What makes vibrant and innovative research? Patrick Prosser ACRG & APES and Friends (ACRG, APES, NASA, LIRMM, IBM, CSIRO)
What IS vibrant and …? I couldnt ask that, however … –What MAKES …? innovative –can we have research that is not …? I can give you an answer, but... –I asked my friends
What I would like to know is what you consider the ingredients that allow you to be productive, and also some of the things that most definitely get in the way of your progress? I asked friends, people I work with, that I know, and know the quality of their work
Ian Gent APES St. Andrews, Strathclyde, Edinburgh (DAI), Warwick, Cambridge … our series of footnotes … (stolen from Alan Bundy) I would emphasise enjoying yourself. … create an atmosphere where you enjoy doing research … I try to do only research Im going to enjoy doing. … it is a very personal thing for me. It is such a great joy to do a job you actually enjoy, and pretty much the only reason to do an academic job. Did you count how often Ian used enjoy?
Ken Brown Constraints Group, Aberdeen Aberdeen, CMU, Bristol, Manchester, Glasgow … you have to enjoy doing research. … environment … where people are encouraged to talk about their research and share their enthusiasm … presenting their research or chatting about it informally Procedures need to be geared to make this happen. –… invited speakers, informal seminars, discussion sessions, coffee breaks, meeting rooms … … physical layouts in which researchers are intermingled with teaching staff.
Ken Brown Constraints Group, Aberdeen Hindrance to progress –increasing admin and teaching load –short term targets employ more people to help do admin & teaching Be exposed to people with different backgrounds, problems, solutions, etc Be encouraged to think wild thoughts without having them dismissed I still remember being surprised a number of years ago when a colleague called a meeting of the (already productive) research group and demanded we all came up with new problem areas so that we could break out of what we were doing
EPSRC Advanced Fellowship (YORK), Strathclyde, Edinburgh (DAI), Marie-Curie Post Doc Fellow (Trento & Nancy), Cambridge EPSRC and others are starting to realize you invest in people. Given them space, get a critical mass … and wait for the results to come pouring in. I definitely learnt a lot from Alan Bundy. … footnotes … It is important to build trust and social relationships. Research retreats are a good idea. … informal weekly meetings … expose results at an early stage … to a supportive (but critical) audience … Toby Walsh APES, DREAM, AIG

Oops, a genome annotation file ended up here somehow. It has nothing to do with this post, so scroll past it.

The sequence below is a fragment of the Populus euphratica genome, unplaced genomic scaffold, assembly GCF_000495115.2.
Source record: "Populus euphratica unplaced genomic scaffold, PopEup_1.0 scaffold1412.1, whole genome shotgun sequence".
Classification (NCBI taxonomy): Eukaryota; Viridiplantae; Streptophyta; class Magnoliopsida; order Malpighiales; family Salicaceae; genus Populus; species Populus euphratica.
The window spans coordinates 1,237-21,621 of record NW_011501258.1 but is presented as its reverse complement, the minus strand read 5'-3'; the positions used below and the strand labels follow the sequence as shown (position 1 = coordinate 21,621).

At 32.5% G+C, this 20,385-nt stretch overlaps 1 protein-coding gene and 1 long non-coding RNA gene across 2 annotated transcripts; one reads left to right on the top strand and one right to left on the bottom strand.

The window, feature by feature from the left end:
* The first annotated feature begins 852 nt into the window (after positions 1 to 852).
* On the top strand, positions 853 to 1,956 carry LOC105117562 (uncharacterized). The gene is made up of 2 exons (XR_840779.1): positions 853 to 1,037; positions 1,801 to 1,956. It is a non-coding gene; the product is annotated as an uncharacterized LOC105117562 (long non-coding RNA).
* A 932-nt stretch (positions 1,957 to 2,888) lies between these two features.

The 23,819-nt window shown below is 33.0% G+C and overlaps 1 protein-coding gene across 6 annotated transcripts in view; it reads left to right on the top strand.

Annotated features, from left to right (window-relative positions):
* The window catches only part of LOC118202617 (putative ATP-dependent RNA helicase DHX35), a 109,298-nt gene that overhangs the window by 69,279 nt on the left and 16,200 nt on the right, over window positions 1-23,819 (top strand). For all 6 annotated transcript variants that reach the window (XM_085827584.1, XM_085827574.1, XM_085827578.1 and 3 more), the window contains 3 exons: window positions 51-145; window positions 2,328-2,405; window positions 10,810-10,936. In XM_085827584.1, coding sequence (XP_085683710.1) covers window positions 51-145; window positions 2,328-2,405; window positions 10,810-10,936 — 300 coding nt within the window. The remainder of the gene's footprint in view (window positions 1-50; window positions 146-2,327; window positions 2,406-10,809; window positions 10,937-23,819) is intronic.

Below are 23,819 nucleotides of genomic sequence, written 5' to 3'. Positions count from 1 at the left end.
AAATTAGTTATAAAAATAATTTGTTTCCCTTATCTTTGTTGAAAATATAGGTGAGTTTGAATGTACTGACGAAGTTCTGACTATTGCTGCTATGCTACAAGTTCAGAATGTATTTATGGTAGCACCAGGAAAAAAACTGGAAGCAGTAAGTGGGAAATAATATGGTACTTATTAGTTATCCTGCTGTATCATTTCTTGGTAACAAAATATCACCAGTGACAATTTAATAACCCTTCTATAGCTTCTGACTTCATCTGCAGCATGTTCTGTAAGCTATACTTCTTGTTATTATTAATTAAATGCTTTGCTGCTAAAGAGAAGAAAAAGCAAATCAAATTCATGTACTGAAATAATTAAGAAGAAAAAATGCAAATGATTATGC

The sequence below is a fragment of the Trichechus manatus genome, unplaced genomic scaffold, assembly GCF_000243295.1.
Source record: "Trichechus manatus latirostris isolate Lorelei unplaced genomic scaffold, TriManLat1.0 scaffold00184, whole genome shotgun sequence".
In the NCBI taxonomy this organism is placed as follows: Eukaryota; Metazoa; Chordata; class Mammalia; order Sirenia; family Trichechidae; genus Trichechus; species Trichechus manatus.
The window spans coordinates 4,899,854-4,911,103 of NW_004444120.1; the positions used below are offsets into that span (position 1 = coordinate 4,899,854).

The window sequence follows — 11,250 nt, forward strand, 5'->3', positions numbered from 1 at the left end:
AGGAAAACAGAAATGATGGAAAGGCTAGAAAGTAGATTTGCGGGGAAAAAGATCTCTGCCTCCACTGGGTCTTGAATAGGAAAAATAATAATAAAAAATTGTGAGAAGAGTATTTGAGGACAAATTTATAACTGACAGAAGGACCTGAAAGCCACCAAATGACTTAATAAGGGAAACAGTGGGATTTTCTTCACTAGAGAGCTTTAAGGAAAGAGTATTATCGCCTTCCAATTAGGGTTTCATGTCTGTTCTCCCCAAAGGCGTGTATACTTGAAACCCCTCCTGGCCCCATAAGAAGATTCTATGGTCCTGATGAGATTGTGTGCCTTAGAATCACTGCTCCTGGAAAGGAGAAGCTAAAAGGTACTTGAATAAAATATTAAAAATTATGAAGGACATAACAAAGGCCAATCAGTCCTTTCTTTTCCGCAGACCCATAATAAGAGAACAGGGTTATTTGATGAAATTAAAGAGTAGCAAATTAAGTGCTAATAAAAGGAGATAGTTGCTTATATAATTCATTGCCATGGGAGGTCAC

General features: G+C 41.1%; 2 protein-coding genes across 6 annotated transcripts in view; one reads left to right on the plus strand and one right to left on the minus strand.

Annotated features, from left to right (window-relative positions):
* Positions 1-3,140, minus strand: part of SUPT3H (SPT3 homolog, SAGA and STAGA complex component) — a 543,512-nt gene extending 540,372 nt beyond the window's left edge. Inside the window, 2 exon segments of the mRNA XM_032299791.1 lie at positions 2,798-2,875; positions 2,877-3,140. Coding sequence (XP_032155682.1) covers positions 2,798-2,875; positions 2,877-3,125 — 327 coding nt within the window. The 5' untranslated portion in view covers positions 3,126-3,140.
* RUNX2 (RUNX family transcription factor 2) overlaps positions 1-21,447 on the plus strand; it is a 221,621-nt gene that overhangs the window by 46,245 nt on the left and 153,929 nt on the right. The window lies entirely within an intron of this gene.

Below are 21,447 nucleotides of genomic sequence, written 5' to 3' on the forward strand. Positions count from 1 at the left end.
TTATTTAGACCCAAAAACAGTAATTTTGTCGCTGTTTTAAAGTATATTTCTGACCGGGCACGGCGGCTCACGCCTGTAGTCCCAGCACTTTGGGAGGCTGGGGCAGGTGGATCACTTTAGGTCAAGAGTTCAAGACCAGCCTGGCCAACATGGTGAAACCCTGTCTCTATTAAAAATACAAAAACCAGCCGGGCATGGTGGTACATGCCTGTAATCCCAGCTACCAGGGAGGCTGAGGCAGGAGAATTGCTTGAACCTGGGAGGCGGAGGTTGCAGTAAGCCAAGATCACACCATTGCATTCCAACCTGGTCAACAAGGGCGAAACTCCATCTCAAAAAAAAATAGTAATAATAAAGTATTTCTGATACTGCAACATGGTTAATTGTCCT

… travel! –and that is why he is the apes ambassador Going to conferences exposes you to new ideas, gives a good feel for direction of research, make new contacts … Taking a sabatical, visiting a colleague in a foreign country You are taken outside of your regular environment (and many distractions) so can focus on new topics, … –toby Toby Walsh APES, DREAM, AIG
David Manlove ACRG Glasgow & Oxford What is vibrant research … benefit the community … driven by a real-world application … help us to gain a better understanding of some other problem … … because we find it interesting … The knowledge we have gained is an investment … What facilitates ? Yourself. … only you might hold the key … The team about you. How well you can work together, exchange ideas and communicate with each other. To be able to devote enough time to research. … the ability to know when to move on to another problem …
David Manlove ACRG What facilitates? Ability to present material to others research facilities on tap … equipment, library, finances to travel to conferences and to other institutions, secretarial and technical support support from colleagues … vital for morale and confidence
Jeremy Frank NASA … there are 2 important things about NASA … a wide range of problems that people work on … range of problem solving techniques In the same day I can hear people talking about very theoretical problems, very practical problems, and most everything in between. … you can both find a place for yourself and never fall into a rut I can get several different angles on the same problem NASA has fantastic people working here … people are very happy to talk to you about their work, help you with your problems, and trade experiences … people are happy to be working at NASA There is really nothing like choosing to work among a bunch of motivated happy people like that
Jeremy Frank NASA There is an additional aspect to working at NASA which is very important, but a bit more controversial, and that is the applications. Unarguably, the technology we work on at NASA has some very cool end-uses. One person who came here from Xerox PARC said that while he tried to get excited about copy machines as immobile robots, it was hard to do so. … diagnosing failures in a subway switching system and a deep space probe may be similar … there is something very powerful about knowing that you are working on something really cool … appreciating the end application is also a big part of my motivation …
Barbara Smith Leeds … be able to talk to people who have a different point of view on similar problems … e.g. for constraint programers its good to talk to OR people. … a different perspective can spark off new ideas … … having a range of real applications to work on is valuable. it gives you a handle on what is important and what might not be it motivates you because youre doing something useful it stretches you because you have to tackle things that you wouldnt choose to do otherwise because they are too difficult